Two New Polls Show Tie Game in Virginia Governor’s Race

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In a cycle where many political observers are saying a Republican cannot win in Virginia, Ed Gillespie is saying something different — watch me.

Despite a pretty unfriendly atmosphere for President Trump and an off-year electorate that’s widely believed to skew Democrat, two new surveys show a dead heat in the Commonwealth and Gillespie’s disciplined campaign keeping this thing close.

First, from Suffolk University, a straight-up tie result:

As the major party candidates in the Virginia governor’s race prepare for the Sept. 19 televised debate, a Suffolk University poll shows Democrat Ralph Northam and Republican Ed Gillespie tied, with 42 percent supporting or leaning toward each. Libertarian Clifford Hyra is at 3 percent, and 12 percent are undecided. These swing voters will play a critical role in November.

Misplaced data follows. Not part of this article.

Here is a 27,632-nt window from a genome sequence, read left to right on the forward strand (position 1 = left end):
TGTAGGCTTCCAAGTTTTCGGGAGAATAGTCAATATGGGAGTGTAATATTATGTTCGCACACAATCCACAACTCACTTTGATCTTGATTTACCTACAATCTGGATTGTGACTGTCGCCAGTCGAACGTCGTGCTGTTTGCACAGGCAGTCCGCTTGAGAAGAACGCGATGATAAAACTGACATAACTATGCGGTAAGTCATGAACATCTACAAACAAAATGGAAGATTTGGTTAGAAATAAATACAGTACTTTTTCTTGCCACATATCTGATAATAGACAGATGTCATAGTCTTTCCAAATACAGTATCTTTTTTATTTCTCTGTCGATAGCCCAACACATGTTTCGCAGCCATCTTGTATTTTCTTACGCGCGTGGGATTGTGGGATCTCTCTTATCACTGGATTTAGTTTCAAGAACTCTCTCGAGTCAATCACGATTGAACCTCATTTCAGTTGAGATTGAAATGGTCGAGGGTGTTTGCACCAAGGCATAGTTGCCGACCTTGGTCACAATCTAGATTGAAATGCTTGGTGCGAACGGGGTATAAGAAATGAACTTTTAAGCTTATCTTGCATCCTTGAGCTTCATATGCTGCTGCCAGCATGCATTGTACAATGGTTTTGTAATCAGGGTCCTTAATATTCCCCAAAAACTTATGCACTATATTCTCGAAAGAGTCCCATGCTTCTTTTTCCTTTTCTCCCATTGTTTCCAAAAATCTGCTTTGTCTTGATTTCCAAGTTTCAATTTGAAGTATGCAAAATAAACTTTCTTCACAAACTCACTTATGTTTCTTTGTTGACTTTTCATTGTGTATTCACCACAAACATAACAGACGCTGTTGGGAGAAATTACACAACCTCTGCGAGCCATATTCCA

This survey also has a few other notable bits. By a 57-32 margin, Virginians want confederate statues to remain up. A vast majority also wants Hyra included in debates, which would be a nightmare for Ralph Northam, as Hyra is flanking to his left on the issue of pipelines. The only troubling result is support for a $15 minimum wage. That economy-wrecking proposal receives 50-44 support.

Next, from the University of Mary Washington — This survey doesn’t show a tie, but it does show a result within the survey’s margin of error:

Virginia Lt. Gov. Ralph Northam (D) and Republican nominee Ed Gillespie remain locked in a tight contest for governor of Virginia, with 44 percent of likely voters favoring Northam and 39 percent backing Gillespie in a new University of Mary Washington statewide survey.

The interesting side note from this poll regards potential party holdouts. Neither candidate has many, with each of them receiving 91% support from their respective parties. That should quiet down any chatter about former Corey Stewart voters having issues pulling the lever for Gillespie, and also shows that the pipeline issue is survivable for Northam, at least so far.

The UMW poll also asked voters about the downticket races, and the results effectively mirrored the gubernatorial contest, with Democrat Attorney General Mark Herring running about 2 points ahead of the curve.

Needless to say, it’s all going to come down to the last two months in the Commonwealth.